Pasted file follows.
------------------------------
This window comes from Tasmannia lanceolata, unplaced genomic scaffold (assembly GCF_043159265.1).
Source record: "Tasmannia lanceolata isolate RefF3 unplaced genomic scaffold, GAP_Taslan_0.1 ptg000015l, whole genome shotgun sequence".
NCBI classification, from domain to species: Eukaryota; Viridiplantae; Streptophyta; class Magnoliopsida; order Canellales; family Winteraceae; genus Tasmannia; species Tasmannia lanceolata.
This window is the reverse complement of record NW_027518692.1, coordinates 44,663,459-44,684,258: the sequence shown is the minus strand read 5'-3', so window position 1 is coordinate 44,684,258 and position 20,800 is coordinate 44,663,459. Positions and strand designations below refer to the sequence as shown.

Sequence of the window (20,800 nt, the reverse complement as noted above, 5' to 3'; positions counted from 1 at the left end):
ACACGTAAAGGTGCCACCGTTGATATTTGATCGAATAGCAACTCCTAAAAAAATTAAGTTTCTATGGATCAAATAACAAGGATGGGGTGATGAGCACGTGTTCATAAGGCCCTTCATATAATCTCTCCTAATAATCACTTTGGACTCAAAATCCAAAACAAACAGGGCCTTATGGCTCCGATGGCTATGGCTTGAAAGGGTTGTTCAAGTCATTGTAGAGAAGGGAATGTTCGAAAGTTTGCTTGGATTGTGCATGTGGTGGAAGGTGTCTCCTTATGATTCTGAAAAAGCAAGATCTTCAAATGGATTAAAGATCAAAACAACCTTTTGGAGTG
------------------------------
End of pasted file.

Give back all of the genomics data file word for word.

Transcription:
This window comes from Tasmannia lanceolata, unplaced genomic scaffold (assembly GCF_043159265.1).
Source record: "Tasmannia lanceolata isolate RefF3 unplaced genomic scaffold, GAP_Taslan_0.1 ptg000015l, whole genome shotgun sequence".
NCBI classification, from domain to species: Eukaryota; Viridiplantae; Streptophyta; class Magnoliopsida; order Canellales; family Winteraceae; genus Tasmannia; species Tasmannia lanceolata.
This window is the reverse complement of record NW_027518692.1, coordinates 44,663,459-44,684,258: the sequence shown is the minus strand read 5'-3', so window position 1 is coordinate 44,684,258 and position 20,800 is coordinate 44,663,459. Positions and strand designations below refer to the sequence as shown.

Sequence of the window (20,800 nt, the reverse complement as noted above, 5' to 3'; positions counted from 1 at the left end):
ACACGTAAAGGTGCCACCGTTGATATTTGATCGAATAGCAACTCCTAAAAAAATTAAGTTTCTATGGATCAAATAACAAGGATGGGGTGATGAGCACGTGTTCATAAGGCCCTTCATATAATCTCTCCTAATAATCACTTTGGACTCAAAATCCAAAACAAACAGGGCCTTATGGCTCCGATGGCTATGGCTTGAAAGGGTTGTTCAAGTCATTGTAGAGAAGGGAATGTTCGAAAGTTTGCTTGGATTGTGCATGTGGTGGAAGGTGTCTCCTTATGATTCTGAAAAAGCAAGATCTTCAAATGGATTAAAGATCAAAACAACCTTTTGGAGTG